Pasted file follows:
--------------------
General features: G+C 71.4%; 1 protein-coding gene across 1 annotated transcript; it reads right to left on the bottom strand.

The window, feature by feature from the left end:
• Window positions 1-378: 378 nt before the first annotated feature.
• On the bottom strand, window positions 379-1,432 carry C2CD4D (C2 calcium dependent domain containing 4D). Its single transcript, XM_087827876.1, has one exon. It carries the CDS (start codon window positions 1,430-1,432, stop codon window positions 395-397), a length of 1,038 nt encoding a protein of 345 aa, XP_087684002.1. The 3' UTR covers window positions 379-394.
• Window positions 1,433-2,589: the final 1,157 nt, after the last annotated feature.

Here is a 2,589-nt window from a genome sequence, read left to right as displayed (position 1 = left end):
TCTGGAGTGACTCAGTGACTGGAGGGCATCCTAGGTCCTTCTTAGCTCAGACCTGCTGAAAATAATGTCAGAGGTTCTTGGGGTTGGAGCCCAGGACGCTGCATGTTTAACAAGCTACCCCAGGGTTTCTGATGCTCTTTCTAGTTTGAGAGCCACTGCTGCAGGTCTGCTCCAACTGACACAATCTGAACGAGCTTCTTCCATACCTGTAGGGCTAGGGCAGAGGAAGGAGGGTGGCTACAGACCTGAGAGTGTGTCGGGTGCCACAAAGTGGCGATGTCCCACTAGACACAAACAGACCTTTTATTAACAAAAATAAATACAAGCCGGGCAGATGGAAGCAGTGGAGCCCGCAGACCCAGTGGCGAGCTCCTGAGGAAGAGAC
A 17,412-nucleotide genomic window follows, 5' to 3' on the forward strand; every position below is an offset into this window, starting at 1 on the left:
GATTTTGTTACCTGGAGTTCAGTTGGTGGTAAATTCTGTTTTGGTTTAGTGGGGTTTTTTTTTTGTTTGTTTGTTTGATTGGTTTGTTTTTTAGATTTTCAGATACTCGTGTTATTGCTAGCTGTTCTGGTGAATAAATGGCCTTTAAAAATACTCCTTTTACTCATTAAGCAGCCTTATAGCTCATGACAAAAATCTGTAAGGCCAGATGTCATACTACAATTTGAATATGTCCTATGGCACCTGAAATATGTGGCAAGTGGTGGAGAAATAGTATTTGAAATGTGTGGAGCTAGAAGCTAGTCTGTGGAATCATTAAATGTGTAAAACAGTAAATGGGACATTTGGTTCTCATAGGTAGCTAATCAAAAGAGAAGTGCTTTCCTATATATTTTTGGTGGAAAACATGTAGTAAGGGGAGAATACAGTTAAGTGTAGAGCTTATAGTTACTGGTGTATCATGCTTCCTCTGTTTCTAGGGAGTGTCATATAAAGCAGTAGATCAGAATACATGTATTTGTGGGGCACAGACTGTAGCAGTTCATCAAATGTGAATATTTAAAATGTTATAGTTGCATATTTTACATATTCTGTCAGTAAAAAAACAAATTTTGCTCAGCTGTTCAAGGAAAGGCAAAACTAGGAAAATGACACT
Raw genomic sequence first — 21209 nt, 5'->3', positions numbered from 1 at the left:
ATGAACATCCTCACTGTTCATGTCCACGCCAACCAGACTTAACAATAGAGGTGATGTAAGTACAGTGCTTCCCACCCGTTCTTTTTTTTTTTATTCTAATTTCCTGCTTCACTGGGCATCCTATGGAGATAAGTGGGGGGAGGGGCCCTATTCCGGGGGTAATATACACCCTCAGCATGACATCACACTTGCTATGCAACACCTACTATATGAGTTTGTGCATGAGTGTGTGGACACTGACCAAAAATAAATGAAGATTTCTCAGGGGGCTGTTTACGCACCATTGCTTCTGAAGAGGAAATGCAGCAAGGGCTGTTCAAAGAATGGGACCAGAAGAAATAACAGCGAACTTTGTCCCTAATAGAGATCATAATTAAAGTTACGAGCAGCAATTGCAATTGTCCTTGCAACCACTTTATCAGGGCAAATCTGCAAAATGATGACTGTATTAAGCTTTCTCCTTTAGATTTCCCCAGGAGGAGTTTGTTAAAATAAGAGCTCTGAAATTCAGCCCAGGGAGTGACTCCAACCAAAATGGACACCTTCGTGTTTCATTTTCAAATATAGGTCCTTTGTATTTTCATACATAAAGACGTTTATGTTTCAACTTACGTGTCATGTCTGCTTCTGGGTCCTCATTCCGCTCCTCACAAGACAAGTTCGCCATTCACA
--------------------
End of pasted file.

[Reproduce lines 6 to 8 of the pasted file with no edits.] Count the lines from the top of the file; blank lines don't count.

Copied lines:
Here is a 2,589-nt window from a genome sequence, read left to right as displayed (position 1 = left end):
TCTGGAGTGACTCAGTGACTGGAGGGCATCCTAGGTCCTTCTTAGCTCAGACCTGCTGAAAATAATGTCAGAGGTTCTTGGGGTTGGAGCCCAGGACGCTGCATGTTTAACAAGCTACCCCAGGGTTTCTGATGCTCTTTCTAGTTTGAGAGCCACTGCTGCAGGTCTGCTCCAACTGACACAATCTGAACGAGCTTCTTCCATACCTGTAGGGCTAGGGCAGAGGAAGGAGGGTGGCTACAGACCTGAGAGTGTGTCGGGTGCCACAAAGTGGCGATGTCCCACTAGACACAAACAGACCTTTTATTAACAAAAATAAATACAAGCCGGGCAGATGGAAGCAGTGGAGCCCGCAGACCCAGTGGCGAGCTCCTGAGGAAGAGAC
A 17,412-nucleotide genomic window follows, 5' to 3' on the forward strand; every position below is an offset into this window, starting at 1 on the left: